Now Playing: The Man Who Invented Home Theater Page 6



1) Don't build a riser or platform out of cement, because it kills the bass. A wooden cavity filled with insulation will "warm up the sound and allow the bass to travel to you so it can rattle and warm you up as well."

2) Don't use a concrete floor, either. "It's like pouring cement in the cavity of a violin and expecting it to perform." A wood floor covered with carpeting is a better way to go.

3) Don't block the sound. Many designers choose rich, thick fabrics based solely on look and then put them over the speakers or acoustical treatments. Make sure you use materials that allow sound to pass through unaffected.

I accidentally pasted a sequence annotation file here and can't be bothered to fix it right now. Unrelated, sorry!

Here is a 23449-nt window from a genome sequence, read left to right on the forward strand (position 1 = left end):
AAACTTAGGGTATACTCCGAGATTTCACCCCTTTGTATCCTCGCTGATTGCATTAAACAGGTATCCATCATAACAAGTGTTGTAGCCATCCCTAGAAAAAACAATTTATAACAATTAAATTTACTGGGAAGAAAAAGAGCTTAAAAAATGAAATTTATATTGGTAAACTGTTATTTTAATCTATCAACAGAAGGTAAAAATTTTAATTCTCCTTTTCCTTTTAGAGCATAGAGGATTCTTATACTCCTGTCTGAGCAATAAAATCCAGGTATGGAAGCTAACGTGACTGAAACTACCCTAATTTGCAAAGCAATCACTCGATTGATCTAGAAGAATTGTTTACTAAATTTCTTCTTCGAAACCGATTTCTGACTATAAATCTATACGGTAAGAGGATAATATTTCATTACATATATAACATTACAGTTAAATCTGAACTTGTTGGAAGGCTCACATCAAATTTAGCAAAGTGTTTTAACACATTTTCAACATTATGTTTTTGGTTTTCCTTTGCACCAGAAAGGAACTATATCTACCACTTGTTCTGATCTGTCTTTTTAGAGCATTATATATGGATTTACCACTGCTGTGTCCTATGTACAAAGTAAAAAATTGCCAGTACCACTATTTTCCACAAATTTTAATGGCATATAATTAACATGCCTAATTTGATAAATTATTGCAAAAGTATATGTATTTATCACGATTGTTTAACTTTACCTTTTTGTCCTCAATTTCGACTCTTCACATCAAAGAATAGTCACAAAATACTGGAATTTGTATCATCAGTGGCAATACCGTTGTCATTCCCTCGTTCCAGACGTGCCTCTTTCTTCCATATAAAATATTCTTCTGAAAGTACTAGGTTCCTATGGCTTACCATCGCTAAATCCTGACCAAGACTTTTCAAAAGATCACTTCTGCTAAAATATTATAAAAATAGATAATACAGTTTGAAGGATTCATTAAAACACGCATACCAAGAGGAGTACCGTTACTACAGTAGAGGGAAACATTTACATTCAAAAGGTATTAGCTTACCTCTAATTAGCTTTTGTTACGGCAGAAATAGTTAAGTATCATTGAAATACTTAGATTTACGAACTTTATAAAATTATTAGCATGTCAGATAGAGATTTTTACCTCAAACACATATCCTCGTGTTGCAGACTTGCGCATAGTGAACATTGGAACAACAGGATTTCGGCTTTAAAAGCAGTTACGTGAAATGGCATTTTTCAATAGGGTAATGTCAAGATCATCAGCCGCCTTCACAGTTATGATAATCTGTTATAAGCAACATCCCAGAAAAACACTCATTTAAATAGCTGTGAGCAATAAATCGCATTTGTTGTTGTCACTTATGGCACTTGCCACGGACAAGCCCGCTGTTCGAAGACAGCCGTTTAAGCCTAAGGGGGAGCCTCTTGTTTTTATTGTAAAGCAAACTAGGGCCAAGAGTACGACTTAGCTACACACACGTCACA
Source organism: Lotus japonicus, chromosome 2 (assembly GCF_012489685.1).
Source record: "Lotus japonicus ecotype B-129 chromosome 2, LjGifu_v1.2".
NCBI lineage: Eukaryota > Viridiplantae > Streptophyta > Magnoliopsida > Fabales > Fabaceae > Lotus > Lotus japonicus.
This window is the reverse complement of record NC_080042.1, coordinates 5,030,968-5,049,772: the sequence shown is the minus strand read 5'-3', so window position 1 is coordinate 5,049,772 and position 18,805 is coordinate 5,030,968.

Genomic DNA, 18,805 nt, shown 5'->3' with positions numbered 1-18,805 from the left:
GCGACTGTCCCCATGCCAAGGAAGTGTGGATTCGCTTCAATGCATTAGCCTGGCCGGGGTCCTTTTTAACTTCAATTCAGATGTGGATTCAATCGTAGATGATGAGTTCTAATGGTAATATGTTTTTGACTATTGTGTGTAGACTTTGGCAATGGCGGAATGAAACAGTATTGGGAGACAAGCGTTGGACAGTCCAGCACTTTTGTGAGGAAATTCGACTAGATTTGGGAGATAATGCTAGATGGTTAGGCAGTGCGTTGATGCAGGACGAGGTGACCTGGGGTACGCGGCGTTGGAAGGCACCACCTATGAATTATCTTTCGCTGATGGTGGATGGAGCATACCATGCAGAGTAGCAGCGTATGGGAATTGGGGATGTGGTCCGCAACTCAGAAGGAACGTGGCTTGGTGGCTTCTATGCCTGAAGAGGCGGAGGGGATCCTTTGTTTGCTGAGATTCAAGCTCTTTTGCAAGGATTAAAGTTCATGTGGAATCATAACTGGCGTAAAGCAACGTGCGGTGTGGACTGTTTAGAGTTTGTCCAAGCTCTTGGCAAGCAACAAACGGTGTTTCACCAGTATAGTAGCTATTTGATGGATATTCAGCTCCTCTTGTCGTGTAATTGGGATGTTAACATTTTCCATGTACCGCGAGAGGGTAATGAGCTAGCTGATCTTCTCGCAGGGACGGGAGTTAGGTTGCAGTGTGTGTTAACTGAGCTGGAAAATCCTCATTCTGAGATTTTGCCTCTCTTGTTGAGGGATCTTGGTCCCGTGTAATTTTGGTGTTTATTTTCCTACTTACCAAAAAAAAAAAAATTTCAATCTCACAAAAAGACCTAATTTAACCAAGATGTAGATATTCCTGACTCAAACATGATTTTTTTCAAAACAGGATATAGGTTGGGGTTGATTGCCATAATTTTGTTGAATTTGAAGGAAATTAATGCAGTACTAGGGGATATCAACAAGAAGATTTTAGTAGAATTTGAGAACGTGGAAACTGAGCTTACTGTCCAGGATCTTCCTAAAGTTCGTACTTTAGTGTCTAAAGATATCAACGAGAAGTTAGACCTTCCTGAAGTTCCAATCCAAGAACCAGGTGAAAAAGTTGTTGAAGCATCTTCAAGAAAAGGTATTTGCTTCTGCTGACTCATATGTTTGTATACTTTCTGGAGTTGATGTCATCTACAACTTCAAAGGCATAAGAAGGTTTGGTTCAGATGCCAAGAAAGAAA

4) Sculpt with light. "After architecture, lighting is the greatest way to transform a room. The light should be subdued and alluring. That's why we always specify four or five circuits, so you have control of the light palette."

5) Make sure people can see the screen. "Sometimes, designers ignore basic sightline studies, but these make sure that when you sit behind someone else, you'll be able to see the bottom of the screen."

6) Build a little anticipation for the room, whether it's a small lobby, a small bar, or a concession stand before you go into the theater.

7) The stage is the focal point of the room, so everything should converge towards it, since that's where the magic will happen when the curtain opens.

8) Get recommendations. "There are bad designers the same way there are bad doctors or bad anything. Just because somebody gets a degree doesn't mean he's a master of what he's doing. That's life." - J.S.